Therapy. Enhancing the lives of individuals. Treating people with respect and dignity!

Tags: lindsay askren, music therapy, the arc, quad cities, fran riley feature, MT-BC
Categories: Music Therapy
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Urbandale June 2015 Musician of the Month: Abby Deeds
By West Music Company
6/1/2015 3:23:00 PM  
Abby is in 5th grade at Western Hills Elementary. She has studied piano with Paige Silberhorn for three years. Abby also plays the flute! Her teacher, Paige, says “Abby is a joy to work with! She is very talented and works hard eery week. She even memorizes a lot of her songs!”

Abby’s goal is to play flute in the Des Moines Symphony. Her advice to other musicians is to keep practicing and do your best. She loves making music and says “the joy of making music and accomplishing goals feels good!”

Besides flute and piano lessons, Abby also participates in Girl Scouts, choir, and school plays. She likes art, owls, Harry Potter, and the Warrior book series. She can’t pick a favorite musician - she likes them all!

Great job, Abby!

Tags: abby deeds, Paige Silberhorn
Categories: Conservatory, West Music Des Moines Piano Gallery, Music Therapy, Music Education
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Music Therapy Provides Comfort for Patients
By West Music Company
4/16/2015 9:21:00 AM  
Author: Megan Reuther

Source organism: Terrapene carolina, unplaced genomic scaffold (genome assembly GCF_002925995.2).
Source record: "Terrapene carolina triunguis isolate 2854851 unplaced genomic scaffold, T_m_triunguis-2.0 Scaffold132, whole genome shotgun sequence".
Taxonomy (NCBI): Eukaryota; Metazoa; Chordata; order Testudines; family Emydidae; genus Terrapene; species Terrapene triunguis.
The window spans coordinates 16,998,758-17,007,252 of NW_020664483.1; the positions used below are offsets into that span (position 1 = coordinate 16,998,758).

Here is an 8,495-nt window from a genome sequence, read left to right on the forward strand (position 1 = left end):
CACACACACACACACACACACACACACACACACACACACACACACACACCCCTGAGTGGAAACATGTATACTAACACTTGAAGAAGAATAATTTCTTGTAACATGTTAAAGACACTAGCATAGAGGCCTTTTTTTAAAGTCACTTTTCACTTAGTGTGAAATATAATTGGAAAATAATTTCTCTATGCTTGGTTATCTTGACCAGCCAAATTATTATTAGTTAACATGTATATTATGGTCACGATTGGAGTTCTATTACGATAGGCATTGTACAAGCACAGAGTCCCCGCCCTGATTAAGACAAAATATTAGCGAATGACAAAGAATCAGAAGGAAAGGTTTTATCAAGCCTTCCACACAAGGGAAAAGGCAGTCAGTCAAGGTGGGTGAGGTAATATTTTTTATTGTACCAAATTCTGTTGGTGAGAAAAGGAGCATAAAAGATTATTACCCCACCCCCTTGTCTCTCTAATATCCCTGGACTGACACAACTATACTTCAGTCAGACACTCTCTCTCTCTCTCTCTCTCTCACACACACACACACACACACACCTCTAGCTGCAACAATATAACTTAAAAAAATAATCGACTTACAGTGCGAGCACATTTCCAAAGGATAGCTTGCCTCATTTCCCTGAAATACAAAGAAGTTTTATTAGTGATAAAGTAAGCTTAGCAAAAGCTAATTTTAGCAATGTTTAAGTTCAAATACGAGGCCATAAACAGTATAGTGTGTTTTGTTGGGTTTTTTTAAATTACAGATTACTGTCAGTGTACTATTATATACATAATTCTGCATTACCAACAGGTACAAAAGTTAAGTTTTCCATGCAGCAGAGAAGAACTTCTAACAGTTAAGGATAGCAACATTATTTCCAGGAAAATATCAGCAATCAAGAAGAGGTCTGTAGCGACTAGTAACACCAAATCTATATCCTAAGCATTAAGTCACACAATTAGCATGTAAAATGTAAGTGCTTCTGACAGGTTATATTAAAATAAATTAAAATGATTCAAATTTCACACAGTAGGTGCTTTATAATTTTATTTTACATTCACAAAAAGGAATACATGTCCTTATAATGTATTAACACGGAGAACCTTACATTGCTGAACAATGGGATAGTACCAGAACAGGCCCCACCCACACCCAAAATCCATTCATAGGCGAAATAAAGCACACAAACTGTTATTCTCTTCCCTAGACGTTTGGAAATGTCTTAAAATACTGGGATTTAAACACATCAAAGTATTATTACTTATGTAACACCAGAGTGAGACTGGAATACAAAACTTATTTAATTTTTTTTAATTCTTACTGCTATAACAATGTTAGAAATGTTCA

DES MOINES, Iowa – Music can provide comfort to patients at a time they may need it most. It’s one of a few therapies that can help people when they enter end of life care, and five sisters started an event to help provide the service.

For 30 minutes, Eugene Miller gets to relax. He said, “She sings the nicest songs and almost puts me to sleep.”

Jenny Denk with Unity Point Hospice doesn’t just sing. She’s a board-certified music therapist with a university degree. She said, “It’s a 4 year program that includes classes in music history, music theory, ensembles and lessons as well as biology, psychology, psychobiology.”

She visits about 30 patients a week with the goal of improving their quality of life. The patients pick their preferred songs, and she watches them while she sings, allowing for interaction a cd can’t provide. She said, “The benefit to having the live music is that I can alter the speed of the music. I can alter the style of the music. I can alter the lyrics in the music to address the patients’ needs.”

A massage therapist also visits Miller once a week and therapy dogs are available for patients receiving care through UnityPoint Hospice. Denk said, “When people think of hospice, they think of sadness and end of life and really scary things. But for me, hospice is about celebrating and honoring the life of the patient and providing the dignity that they deserve.”

Comfort therapies aren’t covered by insurance, so they rely on private pay and donations. An event coming up will help support the program. Rebecca Campbell and her four sisters started the Give It Away 5k in memory of their mom Lorrie Shetterly. Campbell said, “We wanted to create a family event where families could come out, make memories together and have fun and raise funds for a really good cause.”

Shetterly died of a rare neurological condition after spending a few days in hospice care at Taylor House. The annual event has raised about $8,000 in its two years. Campbell said, “She was just a very warm and loving and caring person. We just wanted to try to pass some of that on through this event.”

It’s something Miller appreciates. He said, “I tell you, I didn’t know it was available until it was, and I wouldn’t do it without it now if I had to.”

The Give It Away 5k is Saturday, May 2nd in Water Works Park. Check in starts at 8:15 a.m., the walk is at 9 a.m., followed by a memorial walk at 10 a.m. You can sign-up www.giveitaway5k.com. You can also make a donation, if you aren’t able to run.